SINGAPORE – The goal to increase the number of artificial intelligence (AI) practitioners in Singapore to 15,000 can be achieved quickly, thanks in part to the growing number of AI courses in universities here and reskilling programmes, said experts.
Most of the new faces are likely to be trained locally to build tools using existing AI models, they added, while existing tech employees from other fields, like metaverse technologies, can also contribute to the pool by reskilling.
On Dec 4, Deputy Prime Minister Lawrence Wong announced the second edition of Singapore’s AI strategy, focusing on ways to prepare the economy to embrace AI, in order to remain competitive.
As part of the new plan – dubbed National AI Strategy 2.0: AI for the Public Good for Singapore and the World – Singapore aims to triple its AI workforce by training locals and hiring from overseas.
The group includes data and machine-learning scientists and engineers who are the backbone of translating AI into real-world apps, said DPM Wong, who is also Minister for Finance.
Details of when this is intended to happen were not given.
Singapore has made strides in AI to put its name on the map. Today, it is home to at least 1,100 tech-related start-ups, said DPM Wong. Major AI tech companies like Google and Microsoft have also set up regional headquarters here.
DPM Wong said: “We are acutely aware that every leading city in the world today wants to be an AI hub... We cannot compete head-on in terms of size or fiscal resources, but we do have several factors in our favour: a highly skilled workforce, a highly wired-up society and, importantly, a trusted ecosystem, where things work and where we can make things happen.”
The revised strategy has been a long time coming, as schools like the National University of Singapore (NUS) have anticipated the growth of AI, introducing more modules and making AI a compulsory introductory course for all computer science students, said the university’s computing associate professor Soo Yuen Jien.
Singapore’s revamped strategy signals to the industry that it is doubling down on its bet on AI, he added.
Many computing modules have some links to AI, and given that there are more than 4,000 students across all levels at the computing school at any given time, it is not a stretch for Singapore to hit its target in the short term, said Prof Soo.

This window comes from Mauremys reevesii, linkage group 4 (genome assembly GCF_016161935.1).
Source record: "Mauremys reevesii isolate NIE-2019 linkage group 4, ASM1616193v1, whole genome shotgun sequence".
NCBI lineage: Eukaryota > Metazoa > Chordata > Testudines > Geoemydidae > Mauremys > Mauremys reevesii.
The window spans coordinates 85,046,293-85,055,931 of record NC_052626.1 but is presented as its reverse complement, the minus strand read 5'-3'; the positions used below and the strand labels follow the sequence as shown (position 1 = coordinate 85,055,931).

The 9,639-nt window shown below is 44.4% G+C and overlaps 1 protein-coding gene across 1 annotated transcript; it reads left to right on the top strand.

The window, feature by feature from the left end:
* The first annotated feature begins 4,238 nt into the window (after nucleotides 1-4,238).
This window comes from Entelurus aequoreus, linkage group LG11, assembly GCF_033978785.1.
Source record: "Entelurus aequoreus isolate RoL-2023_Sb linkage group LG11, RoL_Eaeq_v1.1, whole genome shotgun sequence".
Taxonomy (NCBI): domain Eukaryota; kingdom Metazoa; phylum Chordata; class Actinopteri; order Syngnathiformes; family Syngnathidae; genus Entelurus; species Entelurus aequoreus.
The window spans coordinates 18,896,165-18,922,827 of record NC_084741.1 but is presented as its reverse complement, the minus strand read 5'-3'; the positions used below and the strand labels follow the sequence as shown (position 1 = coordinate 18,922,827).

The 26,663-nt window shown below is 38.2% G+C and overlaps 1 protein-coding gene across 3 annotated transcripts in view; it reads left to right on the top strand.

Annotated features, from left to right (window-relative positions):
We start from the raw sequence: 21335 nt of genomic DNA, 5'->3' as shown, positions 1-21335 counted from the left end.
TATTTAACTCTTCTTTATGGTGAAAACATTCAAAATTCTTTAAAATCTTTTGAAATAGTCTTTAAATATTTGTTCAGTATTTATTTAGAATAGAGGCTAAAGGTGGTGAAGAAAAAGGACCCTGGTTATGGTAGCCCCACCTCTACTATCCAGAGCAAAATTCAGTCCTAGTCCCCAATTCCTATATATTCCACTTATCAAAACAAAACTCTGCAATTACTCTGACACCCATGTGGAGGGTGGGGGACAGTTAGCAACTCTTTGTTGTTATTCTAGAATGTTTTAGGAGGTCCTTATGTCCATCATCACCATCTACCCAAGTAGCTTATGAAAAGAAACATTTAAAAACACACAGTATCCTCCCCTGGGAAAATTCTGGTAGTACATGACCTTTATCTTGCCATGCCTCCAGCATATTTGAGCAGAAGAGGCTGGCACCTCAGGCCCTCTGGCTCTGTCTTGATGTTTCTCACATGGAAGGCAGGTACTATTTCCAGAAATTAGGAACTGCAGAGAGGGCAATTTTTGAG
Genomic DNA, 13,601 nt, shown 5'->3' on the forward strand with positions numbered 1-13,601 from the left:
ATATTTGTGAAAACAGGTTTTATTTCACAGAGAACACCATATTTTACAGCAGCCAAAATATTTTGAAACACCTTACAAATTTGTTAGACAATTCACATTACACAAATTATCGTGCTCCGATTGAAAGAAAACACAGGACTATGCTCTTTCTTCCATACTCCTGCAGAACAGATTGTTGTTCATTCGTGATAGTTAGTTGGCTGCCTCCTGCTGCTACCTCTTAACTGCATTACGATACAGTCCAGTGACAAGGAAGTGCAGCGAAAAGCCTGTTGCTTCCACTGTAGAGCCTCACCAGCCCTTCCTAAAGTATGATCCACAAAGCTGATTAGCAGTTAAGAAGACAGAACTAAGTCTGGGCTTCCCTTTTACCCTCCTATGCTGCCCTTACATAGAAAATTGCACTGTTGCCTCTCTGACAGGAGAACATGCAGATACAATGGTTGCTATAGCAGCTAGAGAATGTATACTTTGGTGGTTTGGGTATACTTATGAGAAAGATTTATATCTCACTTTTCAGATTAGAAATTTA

Likewise, at Nanyang Technological University, new AI-related courses like the Bachelor of Applied Computing in Finance, help students to specialise in applying AI to various fields, said Nanyang Business School deputy dean Boh Wai Fong.
She said: “The target of 15,000 is not impossible. There are many courses that bring graduates and undergrads into the sector, and coupled with talent from abroad, we should be well-positioned to develop the talent needed.”
Most of the workers who form the 15,000 are likely to be trained locally. This is due to the rising costs of bringing in foreign talent to fill technical roles, said Associate Professor Ben Leong from the NUS School of Computing.
It is likely that those in the new wave of AI talent will focus on building apps using existing AI models, said Prof Leong. Most AI tools today do not need to be developed from scratch, but can work off pre-built application programming interfaces like ChatGPT, allowing those without deep tech skills to enter the field.
To prepare students for the demand for AI apps, NUS has introduced courses to teach students to build apps based on ChatGPT and AI image generators like Dall-E and Stable Diffusion.
Singapore’s emphasis on reskilling the workforce will play a part to funnel workers to take on AI, and keep the workforce nimble for new opportunities in tech, said SAP Labs Singapore managing director Manik Saha. The software developer is among tech companies here that offer upskilling courses to help workers find new jobs.
Singapore has consistently scored high in global rankings in digital competitiveness, noted assistant professor of computer science Soujanya Poria at the Singapore University of Technology and Design, adding that this is largely thanks to its coordinated efforts to digitalise.
“The new strategy is robust and shows the whole system can work together to support AI development. It starts from schools to government supporting the vision by pushing for adequate infrastructure,” said Prof Soujanya.
Prof Leong from NUS, who is also the director of the Centre for Computing for Social Good and Philanthropy – a school to encourage students to serve the community and to cultivate a philanthropic ethos among future generations of tech leaders – said: “(Most new hires) will probably work on simpler AI models because harder ones will require more training. That’s where foreign manpower might come in, but they are not easy to get now because of rising costs.”
He added: “AI gets very deep, but you can’t churn out experts in a hurry.”